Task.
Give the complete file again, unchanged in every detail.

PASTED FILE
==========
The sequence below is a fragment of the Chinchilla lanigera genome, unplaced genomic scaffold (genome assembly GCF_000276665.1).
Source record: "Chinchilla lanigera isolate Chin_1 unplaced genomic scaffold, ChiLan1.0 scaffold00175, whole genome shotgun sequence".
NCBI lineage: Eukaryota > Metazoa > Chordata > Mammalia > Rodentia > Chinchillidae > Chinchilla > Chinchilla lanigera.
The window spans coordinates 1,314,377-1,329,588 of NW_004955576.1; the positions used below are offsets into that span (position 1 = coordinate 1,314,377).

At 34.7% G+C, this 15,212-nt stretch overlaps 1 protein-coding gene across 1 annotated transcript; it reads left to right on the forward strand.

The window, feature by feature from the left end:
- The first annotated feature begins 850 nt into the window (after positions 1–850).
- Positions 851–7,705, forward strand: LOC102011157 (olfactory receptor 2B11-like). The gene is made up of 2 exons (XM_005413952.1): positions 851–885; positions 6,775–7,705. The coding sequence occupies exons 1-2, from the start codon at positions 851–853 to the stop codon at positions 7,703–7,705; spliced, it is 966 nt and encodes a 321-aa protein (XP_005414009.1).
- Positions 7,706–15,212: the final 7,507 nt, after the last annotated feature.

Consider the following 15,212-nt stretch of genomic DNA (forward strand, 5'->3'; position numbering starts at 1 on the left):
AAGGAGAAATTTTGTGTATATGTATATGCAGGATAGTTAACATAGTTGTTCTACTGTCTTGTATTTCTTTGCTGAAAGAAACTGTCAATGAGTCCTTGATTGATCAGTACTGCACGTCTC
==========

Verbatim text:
The sequence below is a fragment of the Chinchilla lanigera genome, unplaced genomic scaffold (genome assembly GCF_000276665.1).
Source record: "Chinchilla lanigera isolate Chin_1 unplaced genomic scaffold, ChiLan1.0 scaffold00175, whole genome shotgun sequence".
NCBI lineage: Eukaryota > Metazoa > Chordata > Mammalia > Rodentia > Chinchillidae > Chinchilla > Chinchilla lanigera.
The window spans coordinates 1,314,377-1,329,588 of NW_004955576.1; the positions used below are offsets into that span (position 1 = coordinate 1,314,377).

At 34.7% G+C, this 15,212-nt stretch overlaps 1 protein-coding gene across 1 annotated transcript; it reads left to right on the forward strand.

The window, feature by feature from the left end:
- The first annotated feature begins 850 nt into the window (after positions 1–850).
- Positions 851–7,705, forward strand: LOC102011157 (olfactory receptor 2B11-like). The gene is made up of 2 exons (XM_005413952.1): positions 851–885; positions 6,775–7,705. The coding sequence occupies exons 1-2, from the start codon at positions 851–853 to the stop codon at positions 7,703–7,705; spliced, it is 966 nt and encodes a 321-aa protein (XP_005414009.1).
- Positions 7,706–15,212: the final 7,507 nt, after the last annotated feature.

Consider the following 15,212-nt stretch of genomic DNA (forward strand, 5'->3'; position numbering starts at 1 on the left):
AAGGAGAAATTTTGTGTATATGTATATGCAGGATAGTTAACATAGTTGTTCTACTGTCTTGTATTTCTTTGCTGAAAGAAACTGTCAATGAGTCCTTGATTGATCAGTACTGCACGTCTC